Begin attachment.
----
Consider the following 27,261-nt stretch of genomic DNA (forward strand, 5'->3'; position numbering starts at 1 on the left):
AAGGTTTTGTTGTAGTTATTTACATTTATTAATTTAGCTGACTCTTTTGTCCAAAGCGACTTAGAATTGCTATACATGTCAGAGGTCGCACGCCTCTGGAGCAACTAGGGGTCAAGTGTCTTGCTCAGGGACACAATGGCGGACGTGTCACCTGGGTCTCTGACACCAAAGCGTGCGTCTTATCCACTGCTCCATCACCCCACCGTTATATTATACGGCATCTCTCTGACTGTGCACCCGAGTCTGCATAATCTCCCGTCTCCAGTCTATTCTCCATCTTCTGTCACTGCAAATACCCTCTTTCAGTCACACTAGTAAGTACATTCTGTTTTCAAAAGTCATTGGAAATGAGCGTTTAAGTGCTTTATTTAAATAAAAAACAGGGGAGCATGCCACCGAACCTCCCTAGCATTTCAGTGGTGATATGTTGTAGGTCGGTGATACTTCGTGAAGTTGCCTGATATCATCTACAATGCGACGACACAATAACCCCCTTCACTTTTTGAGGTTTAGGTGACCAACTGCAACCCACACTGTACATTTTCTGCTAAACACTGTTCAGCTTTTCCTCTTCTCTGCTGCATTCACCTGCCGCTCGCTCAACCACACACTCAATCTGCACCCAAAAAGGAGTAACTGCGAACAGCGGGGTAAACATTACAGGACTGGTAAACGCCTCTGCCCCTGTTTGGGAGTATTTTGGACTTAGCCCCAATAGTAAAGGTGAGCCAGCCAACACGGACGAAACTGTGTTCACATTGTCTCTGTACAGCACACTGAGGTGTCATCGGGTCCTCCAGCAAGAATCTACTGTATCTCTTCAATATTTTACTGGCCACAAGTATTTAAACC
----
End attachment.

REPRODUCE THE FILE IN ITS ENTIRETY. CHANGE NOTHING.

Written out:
Consider the following 27,261-nt stretch of genomic DNA (forward strand, 5'->3'; position numbering starts at 1 on the left):
AAGGTTTTGTTGTAGTTATTTACATTTATTAATTTAGCTGACTCTTTTGTCCAAAGCGACTTAGAATTGCTATACATGTCAGAGGTCGCACGCCTCTGGAGCAACTAGGGGTCAAGTGTCTTGCTCAGGGACACAATGGCGGACGTGTCACCTGGGTCTCTGACACCAAAGCGTGCGTCTTATCCACTGCTCCATCACCCCACCGTTATATTATACGGCATCTCTCTGACTGTGCACCCGAGTCTGCATAATCTCCCGTCTCCAGTCTATTCTCCATCTTCTGTCACTGCAAATACCCTCTTTCAGTCACACTAGTAAGTACATTCTGTTTTCAAAAGTCATTGGAAATGAGCGTTTAAGTGCTTTATTTAAATAAAAAACAGGGGAGCATGCCACCGAACCTCCCTAGCATTTCAGTGGTGATATGTTGTAGGTCGGTGATACTTCGTGAAGTTGCCTGATATCATCTACAATGCGACGACACAATAACCCCCTTCACTTTTTGAGGTTTAGGTGACCAACTGCAACCCACACTGTACATTTTCTGCTAAACACTGTTCAGCTTTTCCTCTTCTCTGCTGCATTCACCTGCCGCTCGCTCAACCACACACTCAATCTGCACCCAAAAAGGAGTAACTGCGAACAGCGGGGTAAACATTACAGGACTGGTAAACGCCTCTGCCCCTGTTTGGGAGTATTTTGGACTTAGCCCCAATAGTAAAGGTGAGCCAGCCAACACGGACGAAACTGTGTTCACATTGTCTCTGTACAGCACACTGAGGTGTCATCGGGTCCTCCAGCAAGAATCTACTGTATCTCTTCAATATTTTACTGGCCACAAGTATTTAAACC